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The Myth of Big Company Job Security October 11, 2012

Posted by stanleyreidrecruiting in Career Management.
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“Small companies are too unstable.  I want to work at a big company because that provides better job security.”

I hear that all the time.  Ironically, I tend to here it from people who are already at large companies who are worried about their program ending soon.  I just don’t buy the “small companies are unstable” argument.

The federal marketplace will always have things beyond a person’s control, and beyond the control of their employer.  Contracts end; programs get downsized; funding cuts happen; contract awards get delayed and protested.  There’s simply nothing you can do about this.  You can be doing all the right things, adding immense value to your customer and helping your company build a great reputation, and then suddenly you are “on the bench” or “between projects” or “on overhead” – whatever you want to call it, you have suddenly moved from a profit-generator to a cost center. That’s a dangerous place to be.

If you roll off a project in a large company, you’ll probably work with the internal HR / staffing team to try to find a fit on other projects.  There always tend to be many open positions at large companies, but there’s no guarantee those are a good fit for your skills.  Even if the roles do fit, at many companies you would need to compete for jobs against new applicants.  You would apply for each opening and then interview for it, just like a non-employee applicant would.  You may have a bit of preference because you are a known quantity, but I’ve seen many instances in which people fall victim to a layoff because the position they wanted got filled by a new hire instead.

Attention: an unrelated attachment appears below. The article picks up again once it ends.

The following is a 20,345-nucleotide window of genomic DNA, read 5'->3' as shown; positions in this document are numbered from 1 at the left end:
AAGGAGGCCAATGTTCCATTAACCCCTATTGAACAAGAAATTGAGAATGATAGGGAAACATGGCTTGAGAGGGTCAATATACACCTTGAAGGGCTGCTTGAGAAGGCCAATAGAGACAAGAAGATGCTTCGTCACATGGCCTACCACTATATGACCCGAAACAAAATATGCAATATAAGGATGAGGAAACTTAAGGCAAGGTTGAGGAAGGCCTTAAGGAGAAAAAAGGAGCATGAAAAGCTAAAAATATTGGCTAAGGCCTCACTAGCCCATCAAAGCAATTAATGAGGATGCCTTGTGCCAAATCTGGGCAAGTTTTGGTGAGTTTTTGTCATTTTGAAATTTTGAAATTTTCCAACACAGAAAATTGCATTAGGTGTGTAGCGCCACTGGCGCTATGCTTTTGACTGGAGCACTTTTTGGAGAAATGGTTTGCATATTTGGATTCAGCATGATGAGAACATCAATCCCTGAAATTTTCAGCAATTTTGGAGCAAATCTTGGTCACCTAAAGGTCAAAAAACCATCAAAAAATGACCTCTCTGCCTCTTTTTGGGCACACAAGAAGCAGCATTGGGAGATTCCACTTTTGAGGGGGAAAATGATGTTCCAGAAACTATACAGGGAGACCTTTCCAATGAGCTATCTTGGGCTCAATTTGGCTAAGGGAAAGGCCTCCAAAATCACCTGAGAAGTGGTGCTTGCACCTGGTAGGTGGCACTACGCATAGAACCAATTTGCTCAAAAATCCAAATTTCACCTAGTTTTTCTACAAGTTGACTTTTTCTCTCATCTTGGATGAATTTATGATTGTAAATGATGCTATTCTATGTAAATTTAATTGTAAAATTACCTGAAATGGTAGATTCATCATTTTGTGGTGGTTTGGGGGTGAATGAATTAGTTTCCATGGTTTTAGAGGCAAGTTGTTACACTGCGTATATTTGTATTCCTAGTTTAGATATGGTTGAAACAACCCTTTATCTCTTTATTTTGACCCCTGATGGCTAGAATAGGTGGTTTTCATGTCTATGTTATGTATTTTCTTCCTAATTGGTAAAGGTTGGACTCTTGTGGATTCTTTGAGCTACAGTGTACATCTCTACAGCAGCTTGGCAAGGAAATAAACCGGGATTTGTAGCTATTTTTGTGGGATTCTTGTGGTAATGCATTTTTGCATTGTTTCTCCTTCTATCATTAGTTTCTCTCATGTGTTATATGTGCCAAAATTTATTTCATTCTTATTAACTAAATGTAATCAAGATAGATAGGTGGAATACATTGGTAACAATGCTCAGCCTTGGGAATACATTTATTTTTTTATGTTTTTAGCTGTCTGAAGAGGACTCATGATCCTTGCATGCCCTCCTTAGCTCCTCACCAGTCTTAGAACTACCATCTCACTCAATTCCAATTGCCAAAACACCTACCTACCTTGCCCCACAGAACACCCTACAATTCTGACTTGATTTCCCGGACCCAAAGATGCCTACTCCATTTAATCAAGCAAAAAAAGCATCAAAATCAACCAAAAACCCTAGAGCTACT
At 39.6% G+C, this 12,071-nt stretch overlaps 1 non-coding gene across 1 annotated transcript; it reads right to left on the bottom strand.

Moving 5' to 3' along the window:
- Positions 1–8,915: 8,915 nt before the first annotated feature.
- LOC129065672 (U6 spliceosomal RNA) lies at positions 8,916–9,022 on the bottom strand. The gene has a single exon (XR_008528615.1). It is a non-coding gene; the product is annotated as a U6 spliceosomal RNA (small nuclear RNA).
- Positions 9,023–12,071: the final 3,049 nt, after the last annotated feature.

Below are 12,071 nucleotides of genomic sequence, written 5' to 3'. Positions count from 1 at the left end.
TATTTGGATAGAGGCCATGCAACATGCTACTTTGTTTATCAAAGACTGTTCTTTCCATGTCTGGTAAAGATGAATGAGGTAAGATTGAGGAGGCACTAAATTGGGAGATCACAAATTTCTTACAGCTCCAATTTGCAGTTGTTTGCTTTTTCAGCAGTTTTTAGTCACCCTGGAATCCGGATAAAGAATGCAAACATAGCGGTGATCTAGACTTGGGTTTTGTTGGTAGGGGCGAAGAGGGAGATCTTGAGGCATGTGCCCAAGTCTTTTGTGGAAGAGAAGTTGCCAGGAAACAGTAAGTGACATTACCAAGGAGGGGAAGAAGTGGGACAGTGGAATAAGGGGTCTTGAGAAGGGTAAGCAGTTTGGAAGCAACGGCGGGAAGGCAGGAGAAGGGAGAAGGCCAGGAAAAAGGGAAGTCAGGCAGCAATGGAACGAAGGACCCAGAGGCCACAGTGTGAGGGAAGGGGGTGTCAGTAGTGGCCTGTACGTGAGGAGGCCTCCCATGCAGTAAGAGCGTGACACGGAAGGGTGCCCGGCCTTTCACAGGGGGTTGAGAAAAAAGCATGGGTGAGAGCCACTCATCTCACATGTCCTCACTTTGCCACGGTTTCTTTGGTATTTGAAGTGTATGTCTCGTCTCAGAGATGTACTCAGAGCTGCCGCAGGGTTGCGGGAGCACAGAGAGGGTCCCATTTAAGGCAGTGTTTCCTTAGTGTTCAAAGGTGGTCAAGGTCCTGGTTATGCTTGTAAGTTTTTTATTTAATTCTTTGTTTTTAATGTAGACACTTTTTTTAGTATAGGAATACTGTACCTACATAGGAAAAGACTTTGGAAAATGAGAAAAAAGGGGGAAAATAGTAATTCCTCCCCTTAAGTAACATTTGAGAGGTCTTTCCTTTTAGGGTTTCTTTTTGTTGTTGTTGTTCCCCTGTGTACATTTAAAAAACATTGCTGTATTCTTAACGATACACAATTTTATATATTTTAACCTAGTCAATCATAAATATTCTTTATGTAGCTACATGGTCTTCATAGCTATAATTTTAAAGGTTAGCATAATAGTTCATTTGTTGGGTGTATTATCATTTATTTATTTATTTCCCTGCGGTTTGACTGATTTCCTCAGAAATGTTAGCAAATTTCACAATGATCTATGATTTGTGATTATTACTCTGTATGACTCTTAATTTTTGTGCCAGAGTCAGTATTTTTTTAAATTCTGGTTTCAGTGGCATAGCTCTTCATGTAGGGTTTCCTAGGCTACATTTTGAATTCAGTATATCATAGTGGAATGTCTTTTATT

Let’s contrast this to what would happen if you rolled off a project at a small company.  In this situation, the small company’s leadership would likely make a much more concerted effort to find ways of keeping you on board.  Losing one good person doesn’t have much of an impact on a 10,000 person company, but it has a huge impact on a 50-person company.  At one small company I know, if they learn that a budget cut may be coming the CEO and other senior management members have a meeting specifically focused on “what can we do to get PersonX on another project in a role that he or she would like?”.  The outcome of that type of meeting is generally personal calls being made to end customers and teaming partners about the person.  I just don’t see this level of “caring” being possible at a large company that may routinely have hundreds of people rolling off various different projects.

I worked as an engineer in one large company and several small ones during my career.  In the large company, neither the Chairman, nor the CEO, nor the President, nor the SVP, nor the VP even knew who I was, let alone what value I was bringing to the customer or what my skills were.  I was a line item on a spreadsheet.  That wasn’t anyone’s fault – I HAD to be just a line item – there is no way that senior leadership of a large firm can know more than a small percentage of the employees.  At the small companies, I knew the founder/CEO/President personally.  He (she in one case) knew who I was, what my skills were, what the customer thought of me, and how I fit longterm into the overall growth plan.  It was quite comforting knowing that if a bad situation happened, the top officer of the company would be personally working to avoid having to let me go.

I’ll end with one other point.  Whether big or small, the best way to have job security is to make sure that you have impact for your customer and that you keep your skills current and relevant.  That way, even if you do suffer a layoff, you will be in demand in the market and able to quickly find another opportunity.

Ron